Apprenticeship Patterns: Accurate Self Assessment
One of the challenges of being an apprentice is finding time to digest everything that you’re learning. Every day serves up new challenges, both technical and interpersonal. The reflexive reaction, especially for someone like myself, might be to try to fit the new challenges into familiar boxes, to fight fear with imagined competence rather than humble terror. It probably does not come as a surprise to you that–according to Chapter 4 of Apprenticeship Patterns by Dave Hoover–this is a mistake.
Dave’s advice is that I practice Accurate Self Assessment, that I attempt to measure myself well and know my own strengths. For interpersonal challenges this is easy, I have an unlimited fund of people near me who are always willing to tell me the many ways I’ve revealed myself to be an alien and uncivilized creature. And that’s great, because I’d really love to be able to pass as human, and these people are helping me towards that goal.
Assessing my technical abilities is more challenging. I tend to get a lot of feedback like “No complaints” or, “You’re obviously technically strong”, “So-and-so says you are technically strong” and other bits of positive feedback. I have only gotten one piece of negative technical feedback while at ThoughtWorks, and it was couched in such vitriolic terms as to convince me that it was my alien nature, rather than my coding chops, that were on trial. This is a problem. I am not as technically strong as I want to be, and I’m not as technically strong in many areas as the people around me. That’s good, because another pattern from Hoover is to “Be the Worst”, but the reason to be the worst is to get better, not to stay the worst. So how do I get where I want to go?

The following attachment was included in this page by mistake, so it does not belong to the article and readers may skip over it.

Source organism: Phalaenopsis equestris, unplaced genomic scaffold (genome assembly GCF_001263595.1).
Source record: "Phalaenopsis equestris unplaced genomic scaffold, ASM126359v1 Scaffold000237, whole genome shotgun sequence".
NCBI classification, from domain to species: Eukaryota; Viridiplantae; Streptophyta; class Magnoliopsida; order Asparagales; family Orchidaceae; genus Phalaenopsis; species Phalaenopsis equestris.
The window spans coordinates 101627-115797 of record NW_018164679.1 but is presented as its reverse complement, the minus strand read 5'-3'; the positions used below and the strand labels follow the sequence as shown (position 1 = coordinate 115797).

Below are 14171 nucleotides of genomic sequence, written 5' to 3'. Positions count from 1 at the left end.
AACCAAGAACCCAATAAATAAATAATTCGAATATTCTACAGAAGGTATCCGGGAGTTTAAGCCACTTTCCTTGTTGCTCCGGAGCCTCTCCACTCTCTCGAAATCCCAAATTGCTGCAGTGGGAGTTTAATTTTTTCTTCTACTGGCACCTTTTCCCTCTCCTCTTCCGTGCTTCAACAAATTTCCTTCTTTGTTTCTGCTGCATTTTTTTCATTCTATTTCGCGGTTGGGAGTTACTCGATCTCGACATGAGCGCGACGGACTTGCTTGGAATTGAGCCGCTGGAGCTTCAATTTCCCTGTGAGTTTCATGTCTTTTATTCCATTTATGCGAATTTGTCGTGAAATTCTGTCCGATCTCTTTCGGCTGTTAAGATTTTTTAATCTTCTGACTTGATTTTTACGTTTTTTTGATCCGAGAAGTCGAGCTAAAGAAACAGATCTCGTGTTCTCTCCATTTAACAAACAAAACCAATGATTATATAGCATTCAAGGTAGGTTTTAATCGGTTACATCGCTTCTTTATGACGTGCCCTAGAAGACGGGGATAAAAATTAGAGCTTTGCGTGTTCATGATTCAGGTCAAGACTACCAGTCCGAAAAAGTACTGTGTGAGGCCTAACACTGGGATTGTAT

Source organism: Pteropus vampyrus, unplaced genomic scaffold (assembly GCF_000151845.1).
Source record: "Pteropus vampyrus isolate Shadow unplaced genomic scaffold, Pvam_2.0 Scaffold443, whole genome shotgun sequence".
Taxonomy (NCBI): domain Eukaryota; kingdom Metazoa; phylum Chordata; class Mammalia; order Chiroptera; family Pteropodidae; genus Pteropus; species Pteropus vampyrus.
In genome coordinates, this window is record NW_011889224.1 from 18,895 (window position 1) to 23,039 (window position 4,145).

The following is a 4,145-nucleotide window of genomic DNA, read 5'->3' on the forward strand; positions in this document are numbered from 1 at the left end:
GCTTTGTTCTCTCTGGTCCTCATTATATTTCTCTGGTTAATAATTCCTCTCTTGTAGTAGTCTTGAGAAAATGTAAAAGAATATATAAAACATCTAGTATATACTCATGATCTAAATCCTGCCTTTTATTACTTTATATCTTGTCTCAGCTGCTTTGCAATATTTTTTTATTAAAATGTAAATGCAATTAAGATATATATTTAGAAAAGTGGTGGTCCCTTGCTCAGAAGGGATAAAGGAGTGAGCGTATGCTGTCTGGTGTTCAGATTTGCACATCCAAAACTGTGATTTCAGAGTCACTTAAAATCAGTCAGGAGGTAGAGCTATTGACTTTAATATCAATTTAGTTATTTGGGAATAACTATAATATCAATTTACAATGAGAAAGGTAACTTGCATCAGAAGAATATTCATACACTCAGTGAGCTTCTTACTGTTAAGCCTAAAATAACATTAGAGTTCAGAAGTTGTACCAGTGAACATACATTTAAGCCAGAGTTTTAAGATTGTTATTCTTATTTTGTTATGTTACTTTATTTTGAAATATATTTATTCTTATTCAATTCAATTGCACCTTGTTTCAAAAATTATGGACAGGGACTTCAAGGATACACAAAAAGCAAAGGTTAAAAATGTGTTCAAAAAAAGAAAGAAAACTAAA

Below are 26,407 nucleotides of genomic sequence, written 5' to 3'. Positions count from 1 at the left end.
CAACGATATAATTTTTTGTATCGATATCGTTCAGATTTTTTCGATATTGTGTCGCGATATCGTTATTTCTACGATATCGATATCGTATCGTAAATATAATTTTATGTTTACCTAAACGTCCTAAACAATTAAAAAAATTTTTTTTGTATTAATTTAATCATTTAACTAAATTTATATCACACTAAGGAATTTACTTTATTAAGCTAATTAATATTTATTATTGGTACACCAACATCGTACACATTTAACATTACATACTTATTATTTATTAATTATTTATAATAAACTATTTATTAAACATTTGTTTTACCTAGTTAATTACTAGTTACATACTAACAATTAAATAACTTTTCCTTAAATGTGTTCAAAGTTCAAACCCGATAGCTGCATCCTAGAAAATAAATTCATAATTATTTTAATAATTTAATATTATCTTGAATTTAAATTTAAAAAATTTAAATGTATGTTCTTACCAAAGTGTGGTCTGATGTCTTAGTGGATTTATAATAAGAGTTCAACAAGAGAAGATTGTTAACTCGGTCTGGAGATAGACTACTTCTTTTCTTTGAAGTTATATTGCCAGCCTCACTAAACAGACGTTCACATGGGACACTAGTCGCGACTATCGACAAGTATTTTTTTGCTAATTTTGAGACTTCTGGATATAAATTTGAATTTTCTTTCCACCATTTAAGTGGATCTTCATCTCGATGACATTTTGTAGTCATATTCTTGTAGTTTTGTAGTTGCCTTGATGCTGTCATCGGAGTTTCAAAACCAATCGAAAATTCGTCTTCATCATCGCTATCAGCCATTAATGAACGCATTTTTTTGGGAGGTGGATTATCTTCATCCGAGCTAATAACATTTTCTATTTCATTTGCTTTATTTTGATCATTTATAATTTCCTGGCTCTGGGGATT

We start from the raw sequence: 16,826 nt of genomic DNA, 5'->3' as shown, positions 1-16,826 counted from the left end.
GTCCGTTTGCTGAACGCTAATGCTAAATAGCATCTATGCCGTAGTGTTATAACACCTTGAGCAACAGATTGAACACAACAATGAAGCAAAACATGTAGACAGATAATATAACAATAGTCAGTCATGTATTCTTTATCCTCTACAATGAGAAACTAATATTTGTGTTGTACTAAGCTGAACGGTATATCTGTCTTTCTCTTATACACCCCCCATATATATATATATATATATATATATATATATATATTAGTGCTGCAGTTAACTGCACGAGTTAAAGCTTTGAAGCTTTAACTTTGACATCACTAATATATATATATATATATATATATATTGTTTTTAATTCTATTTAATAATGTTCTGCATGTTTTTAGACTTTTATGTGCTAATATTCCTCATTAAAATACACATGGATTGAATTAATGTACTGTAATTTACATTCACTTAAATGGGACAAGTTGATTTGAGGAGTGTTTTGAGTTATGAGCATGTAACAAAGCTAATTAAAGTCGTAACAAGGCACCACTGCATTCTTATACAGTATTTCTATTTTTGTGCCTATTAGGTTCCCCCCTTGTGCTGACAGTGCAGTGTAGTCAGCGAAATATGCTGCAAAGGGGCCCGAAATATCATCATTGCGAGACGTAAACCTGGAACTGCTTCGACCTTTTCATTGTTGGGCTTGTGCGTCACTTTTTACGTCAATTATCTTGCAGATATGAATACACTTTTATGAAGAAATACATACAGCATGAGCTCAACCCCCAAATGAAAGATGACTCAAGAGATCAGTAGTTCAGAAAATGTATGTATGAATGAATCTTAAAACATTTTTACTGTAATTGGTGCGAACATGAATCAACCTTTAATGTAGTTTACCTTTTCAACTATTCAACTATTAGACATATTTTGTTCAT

It is up to me in this situation to accurately assess my skills. One tendency I need to fight is the tendency to underestimate myself. If smart people that I trust tell me that my technical skills are up to their standards, than I can’t argue with them. But I can’t overestimate myself either, because even if my skills are up to someone else’s standards, that’s sort of beside the point. As Hoover points out, “Your goal is to measure your abilities and find ways to be better than you were yesterday.” The first part of that seems to me to be the hardest part. How do I measure my abilities today? Against what yardstick do I measure them?
One way that it occurs to me to do that is in the first sentence of this post: Find time to digest what I’m learning. Which should, ideally, involve some repetition of the things that I’m learning. I take a lot of notes, so there’s some opportunity to reread those notes. The things I write down might be notes about the problem that I’m trying to solve, or notes about questions I have about the problem, or the things I didn’t understand.
That last part is probably the most useful for this purpose–if I know what I don’t know, I can at least ask myself whether I’ve learned it.